Wednesday, March 22, 2017

3/22/2017 08:57:00 PM
Life turned upside down for Englishman John 

David Young who lived in Thailand for two 

decades and deported after an argument with 


Now his children that he was looking after have a variety of problems and are missing their dad.

An increasing number of foreigners are making roots in Thailand but when things go wrong it may be their children that suffer if they are deported or blacklisted.

In the case of Mr Young they said that he had started a sports bar business in Phuket. An initial relationship with a Thai woman had turned sour and she had fled abroad to marry another man - leaving him with a boy to look after who is now 14.

Thereafter he had a second relationship and a daughter with another woman who subsequently left him too and went to live in Pattaya. The girl was also being looked after by Mr Young and is now seven years old.

But things really took a turn for the worse when an argument over noise at one Halloween caused a fight between Mr Young and his female Thai neighbor and her foreign husband.

Though Mr Young suffered a broken arm and other injuries he was the one who was charged with going into the neighbor's house to cause trouble.

He was given sentences on two charges totaling 3 years in jail that was reduced by half on admission. This was suspended but he was deported leaving the children separated and in the hands of friends and relatives.

In the intervening time the son has had emotional problems and run away from home and the daughter is in a situation where she lives near a bar and there are reports that she is upset at school.

Teachers said she misses her dad and wants him to come home.

A welfare group has taken up the case saying that they have the best interests of the children at heart and think that Mr Young should be allowed to return to Thailand. They have made representations to the interior ministry and immigration and the matter is being looked into.

Princess Maha Chakri Sirindthorn was also contacted on behalf of the children but while Her Royal Highness appreciated the plight of the children she said in a letter to the family that the matter must be dealt with according to the law.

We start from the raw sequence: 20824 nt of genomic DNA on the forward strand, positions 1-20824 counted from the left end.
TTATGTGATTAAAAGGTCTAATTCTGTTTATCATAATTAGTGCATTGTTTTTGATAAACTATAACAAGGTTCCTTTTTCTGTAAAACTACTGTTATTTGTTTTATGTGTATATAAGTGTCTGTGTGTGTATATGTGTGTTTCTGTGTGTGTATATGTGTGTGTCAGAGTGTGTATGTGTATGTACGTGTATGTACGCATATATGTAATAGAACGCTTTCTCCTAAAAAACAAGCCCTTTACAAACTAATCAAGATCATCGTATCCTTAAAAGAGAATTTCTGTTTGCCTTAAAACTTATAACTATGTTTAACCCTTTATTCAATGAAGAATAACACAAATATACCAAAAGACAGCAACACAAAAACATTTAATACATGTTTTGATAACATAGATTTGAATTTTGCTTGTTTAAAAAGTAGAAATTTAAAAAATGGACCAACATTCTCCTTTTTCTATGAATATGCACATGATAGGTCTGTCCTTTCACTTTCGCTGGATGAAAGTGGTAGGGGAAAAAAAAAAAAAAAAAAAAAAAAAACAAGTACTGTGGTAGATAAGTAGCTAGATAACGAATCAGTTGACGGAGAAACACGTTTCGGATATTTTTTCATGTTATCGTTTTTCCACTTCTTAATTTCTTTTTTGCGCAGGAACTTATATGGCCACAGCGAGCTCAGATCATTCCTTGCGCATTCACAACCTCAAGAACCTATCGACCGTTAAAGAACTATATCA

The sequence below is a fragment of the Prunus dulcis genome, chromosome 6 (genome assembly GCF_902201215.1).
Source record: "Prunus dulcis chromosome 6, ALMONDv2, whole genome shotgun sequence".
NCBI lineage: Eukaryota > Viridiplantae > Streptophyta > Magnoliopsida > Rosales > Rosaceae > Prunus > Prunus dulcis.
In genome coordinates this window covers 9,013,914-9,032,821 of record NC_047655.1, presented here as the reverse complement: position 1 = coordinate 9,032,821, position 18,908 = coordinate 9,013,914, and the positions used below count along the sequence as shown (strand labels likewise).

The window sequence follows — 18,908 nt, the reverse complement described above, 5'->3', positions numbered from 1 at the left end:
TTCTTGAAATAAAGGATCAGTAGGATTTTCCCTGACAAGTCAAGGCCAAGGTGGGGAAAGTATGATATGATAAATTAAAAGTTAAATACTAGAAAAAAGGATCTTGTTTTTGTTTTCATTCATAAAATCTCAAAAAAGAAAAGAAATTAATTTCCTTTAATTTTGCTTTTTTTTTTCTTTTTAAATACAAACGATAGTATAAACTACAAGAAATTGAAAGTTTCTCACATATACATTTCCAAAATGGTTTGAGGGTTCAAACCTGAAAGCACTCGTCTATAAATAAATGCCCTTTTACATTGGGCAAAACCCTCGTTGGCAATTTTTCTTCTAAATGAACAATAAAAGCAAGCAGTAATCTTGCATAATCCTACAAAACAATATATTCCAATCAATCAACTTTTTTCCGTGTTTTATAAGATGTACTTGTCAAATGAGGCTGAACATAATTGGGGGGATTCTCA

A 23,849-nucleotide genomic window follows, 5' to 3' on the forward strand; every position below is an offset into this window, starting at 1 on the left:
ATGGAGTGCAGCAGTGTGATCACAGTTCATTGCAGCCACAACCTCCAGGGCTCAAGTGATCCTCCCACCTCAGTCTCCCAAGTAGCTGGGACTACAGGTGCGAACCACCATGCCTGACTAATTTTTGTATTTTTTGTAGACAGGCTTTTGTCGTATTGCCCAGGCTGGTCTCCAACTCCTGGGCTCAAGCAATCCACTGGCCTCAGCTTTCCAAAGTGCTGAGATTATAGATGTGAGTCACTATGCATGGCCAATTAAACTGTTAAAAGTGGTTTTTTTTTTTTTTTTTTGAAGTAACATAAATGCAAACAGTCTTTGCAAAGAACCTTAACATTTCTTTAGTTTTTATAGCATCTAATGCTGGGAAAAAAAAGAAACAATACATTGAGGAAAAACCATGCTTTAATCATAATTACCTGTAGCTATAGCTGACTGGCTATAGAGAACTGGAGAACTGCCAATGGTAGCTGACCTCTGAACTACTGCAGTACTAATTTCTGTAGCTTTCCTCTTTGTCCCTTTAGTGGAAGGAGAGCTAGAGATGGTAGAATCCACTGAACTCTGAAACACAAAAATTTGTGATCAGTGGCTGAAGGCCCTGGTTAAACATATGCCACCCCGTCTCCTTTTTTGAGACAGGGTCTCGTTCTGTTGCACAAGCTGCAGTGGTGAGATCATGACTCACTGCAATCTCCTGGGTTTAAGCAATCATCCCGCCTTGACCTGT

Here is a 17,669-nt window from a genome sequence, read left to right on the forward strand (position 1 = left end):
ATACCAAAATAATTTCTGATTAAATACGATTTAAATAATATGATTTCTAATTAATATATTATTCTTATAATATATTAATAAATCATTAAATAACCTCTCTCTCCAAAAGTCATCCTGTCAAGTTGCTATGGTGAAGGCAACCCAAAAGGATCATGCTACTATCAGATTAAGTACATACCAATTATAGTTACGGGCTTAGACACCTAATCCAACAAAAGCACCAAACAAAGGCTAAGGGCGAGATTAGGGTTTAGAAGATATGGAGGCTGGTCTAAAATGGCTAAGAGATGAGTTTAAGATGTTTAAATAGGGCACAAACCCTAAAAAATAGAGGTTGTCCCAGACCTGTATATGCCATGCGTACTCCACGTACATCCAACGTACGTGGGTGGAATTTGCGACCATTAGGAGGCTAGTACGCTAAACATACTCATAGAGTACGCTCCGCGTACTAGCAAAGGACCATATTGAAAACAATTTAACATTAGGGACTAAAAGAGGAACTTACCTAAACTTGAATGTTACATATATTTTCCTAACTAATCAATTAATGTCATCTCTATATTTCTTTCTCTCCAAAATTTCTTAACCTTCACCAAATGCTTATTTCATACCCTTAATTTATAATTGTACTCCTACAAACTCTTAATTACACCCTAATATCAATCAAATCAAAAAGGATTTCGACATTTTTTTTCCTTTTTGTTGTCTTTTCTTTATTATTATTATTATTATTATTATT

Mr Young is reportedly now living in Malaysia. A friend has taken the children to visit him both there, in Singapore and in Bali over the last few years but Mr Young is desperate to return to Thailand that he considers home.

Having the children live in the United Kingdom was not an option as they did not have UK passports. It was claimed that Mr Young had some problem regarding living in his homeland though this was not adequately explained in the story.

But the bottom line was that Mr Young had been parted from his children who he was taking care of, the children were suffering and that many people both Thai friends and Thai officialdom and a family lawyer were fighting for his return to the kingdom.

He had been blacklisted but this was essentially unfair; justice should be done in the case.

Commenting on the case immigration chief Nathatorn Phrosunthorn outlined in a separate story that there were essentially two reasons why people might be deported.

Simply put, he said, there were those that committed crimes abroad who were deported and there were those that had committed crimes within Thailand.

In the case of Mr Young the court had decided that after he broke the law he should be deported. 

If the court had decided that he should remain in the kingdom then immigration were bound by that decision, he said.

Nathathorn commented further that when five years had passed Mr Young could apply to return.

Sources: Thai Rath, Thai Rath


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